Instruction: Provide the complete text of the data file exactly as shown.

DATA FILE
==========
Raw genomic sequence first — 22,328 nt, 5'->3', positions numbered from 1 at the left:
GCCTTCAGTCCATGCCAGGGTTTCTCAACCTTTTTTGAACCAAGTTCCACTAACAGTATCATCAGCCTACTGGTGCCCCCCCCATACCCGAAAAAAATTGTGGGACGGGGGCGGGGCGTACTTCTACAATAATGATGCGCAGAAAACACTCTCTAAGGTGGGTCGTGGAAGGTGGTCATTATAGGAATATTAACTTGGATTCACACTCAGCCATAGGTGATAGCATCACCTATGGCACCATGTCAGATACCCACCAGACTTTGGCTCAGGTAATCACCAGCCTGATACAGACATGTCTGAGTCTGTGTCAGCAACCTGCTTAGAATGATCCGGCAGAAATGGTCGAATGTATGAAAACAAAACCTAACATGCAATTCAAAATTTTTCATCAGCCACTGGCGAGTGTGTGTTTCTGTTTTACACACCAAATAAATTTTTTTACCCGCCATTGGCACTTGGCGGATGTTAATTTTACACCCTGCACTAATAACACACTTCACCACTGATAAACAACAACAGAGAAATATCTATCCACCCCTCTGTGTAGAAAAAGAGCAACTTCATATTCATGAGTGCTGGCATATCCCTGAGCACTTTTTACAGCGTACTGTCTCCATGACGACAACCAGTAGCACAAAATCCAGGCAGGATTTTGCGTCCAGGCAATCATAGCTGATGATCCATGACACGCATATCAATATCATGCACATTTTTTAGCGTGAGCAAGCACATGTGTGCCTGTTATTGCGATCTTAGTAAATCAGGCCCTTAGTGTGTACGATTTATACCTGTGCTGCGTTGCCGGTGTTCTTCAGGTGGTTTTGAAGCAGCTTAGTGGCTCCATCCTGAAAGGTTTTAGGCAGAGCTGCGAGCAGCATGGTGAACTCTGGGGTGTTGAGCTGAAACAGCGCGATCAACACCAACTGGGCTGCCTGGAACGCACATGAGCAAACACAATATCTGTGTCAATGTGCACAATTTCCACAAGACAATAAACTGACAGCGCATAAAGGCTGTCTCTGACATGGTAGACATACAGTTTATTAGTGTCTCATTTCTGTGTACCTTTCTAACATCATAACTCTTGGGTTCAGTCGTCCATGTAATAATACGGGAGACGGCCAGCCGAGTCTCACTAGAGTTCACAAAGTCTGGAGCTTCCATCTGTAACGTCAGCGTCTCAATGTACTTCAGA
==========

Raw genomic sequence first — 22,328 nt, 5'->3', positions numbered from 1 at the left:
GCCTTCAGTCCATGCCAGGGTTTCTCAACCTTTTTTGAACCAAGTTCCACTAACAGTATCATCAGCCTACTGGTGCCCCCCCCATACCCGAAAAAAATTGTGGGACGGGGGCGGGGCGTACTTCTACAATAATGATGCGCAGAAAACACTCTCTAAGGTGGGTCGTGGAAGGTGGTCATTATAGGAATATTAACTTGGATTCACACTCAGCCATAGGTGATAGCATCACCTATGGCACCATGTCAGATACCCACCAGACTTTGGCTCAGGTAATCACCAGCCTGATACAGACATGTCTGAGTCTGTGTCAGCAACCTGCTTAGAATGATCCGGCAGAAATGGTCGAATGTATGAAAACAAAACCTAACATGCAATTCAAAATTTTTCATCAGCCACTGGCGAGTGTGTGTTTCTGTTTTACACACCAAATAAATTTTTTTACCCGCCATTGGCACTTGGCGGATGTTAATTTTACACCCTGCACTAATAACACACTTCACCACTGATAAACAACAACAGAGAAATATCTATCCACCCCTCTGTGTAGAAAAAGAGCAACTTCATATTCATGAGTGCTGGCATATCCCTGAGCACTTTTTACAGCGTACTGTCTCCATGACGACAACCAGTAGCACAAAATCCAGGCAGGATTTTGCGTCCAGGCAATCATAGCTGATGATCCATGACACGCATATCAATATCATGCACATTTTTTAGCGTGAGCAAGCACATGTGTGCCTGTTATTGCGATCTTAGTAAATCAGGCCCTTAGTGTGTACGATTTATACCTGTGCTGCGTTGCCGGTGTTCTTCAGGTGGTTTTGAAGCAGCTTAGTGGCTCCATCCTGAAAGGTTTTAGGCAGAGCTGCGAGCAGCATGGTGAACTCTGGGGTGTTGAGCTGAAACAGCGCGATCAACACCAACTGGGCTGCCTGGAACGCACATGAGCAAACACAATATCTGTGTCAATGTGCACAATTTCCACAAGACAATAAACTGACAGCGCATAAAGGCTGTCTCTGACATGGTAGACATACAGTTTATTAGTGTCTCATTTCTGTGTACCTTTCTAACATCATAACTCTTGGGTTCAGTCGTCCATGTAATAATACGGGAGACGGCCAGCCGAGTCTCACTAGAGTTCACAAAGTCTGGAGCTTCCATCTGTAACGTCAGCGTCTCAATGTACTTCAGA